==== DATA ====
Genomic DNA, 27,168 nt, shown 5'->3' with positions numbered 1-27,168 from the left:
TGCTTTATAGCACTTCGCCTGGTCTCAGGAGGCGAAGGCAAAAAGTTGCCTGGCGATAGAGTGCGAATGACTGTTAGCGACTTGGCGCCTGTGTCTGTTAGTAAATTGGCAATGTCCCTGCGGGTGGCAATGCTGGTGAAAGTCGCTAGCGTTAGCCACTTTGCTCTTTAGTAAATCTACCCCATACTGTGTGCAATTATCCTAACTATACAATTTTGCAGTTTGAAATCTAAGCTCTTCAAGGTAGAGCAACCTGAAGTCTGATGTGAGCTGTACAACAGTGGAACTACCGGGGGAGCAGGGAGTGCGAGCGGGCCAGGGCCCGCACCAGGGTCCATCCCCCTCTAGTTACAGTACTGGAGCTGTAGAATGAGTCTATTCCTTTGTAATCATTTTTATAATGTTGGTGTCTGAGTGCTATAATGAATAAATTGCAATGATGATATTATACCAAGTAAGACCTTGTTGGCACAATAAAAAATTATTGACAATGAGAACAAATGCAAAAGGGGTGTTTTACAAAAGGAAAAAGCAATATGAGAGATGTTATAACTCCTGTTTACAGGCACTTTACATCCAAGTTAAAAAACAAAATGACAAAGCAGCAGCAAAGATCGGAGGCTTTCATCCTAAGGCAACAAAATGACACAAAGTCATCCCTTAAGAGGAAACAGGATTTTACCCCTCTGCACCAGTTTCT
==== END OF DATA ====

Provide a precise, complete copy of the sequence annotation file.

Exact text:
Genomic DNA, 27,168 nt, shown 5'->3' with positions numbered 1-27,168 from the left:
TGCTTTATAGCACTTCGCCTGGTCTCAGGAGGCGAAGGCAAAAAGTTGCCTGGCGATAGAGTGCGAATGACTGTTAGCGACTTGGCGCCTGTGTCTGTTAGTAAATTGGCAATGTCCCTGCGGGTGGCAATGCTGGTGAAAGTCGCTAGCGTTAGCCACTTTGCTCTTTAGTAAATCTACCCCATACTGTGTGCAATTATCCTAACTATACAATTTTGCAGTTTGAAATCTAAGCTCTTCAAGGTAGAGCAACCTGAAGTCTGATGTGAGCTGTACAACAGTGGAACTACCGGGGGAGCAGGGAGTGCGAGCGGGCCAGGGCCCGCACCAGGGTCCATCCCCCTCTAGTTACAGTACTGGAGCTGTAGAATGAGTCTATTCCTTTGTAATCATTTTTATAATGTTGGTGTCTGAGTGCTATAATGAATAAATTGCAATGATGATATTATACCAAGTAAGACCTTGTTGGCACAATAAAAAATTATTGACAATGAGAACAAATGCAAAAGGGGTGTTTTACAAAAGGAAAAAGCAATATGAGAGATGTTATAACTCCTGTTTACAGGCACTTTACATCCAAGTTAAAAAACAAAATGACAAAGCAGCAGCAAAGATCGGAGGCTTTCATCCTAAGGCAACAAAATGACACAAAGTCATCCCTTAAGAGGAAACAGGATTTTACCCCTCTGCACCAGTTTCT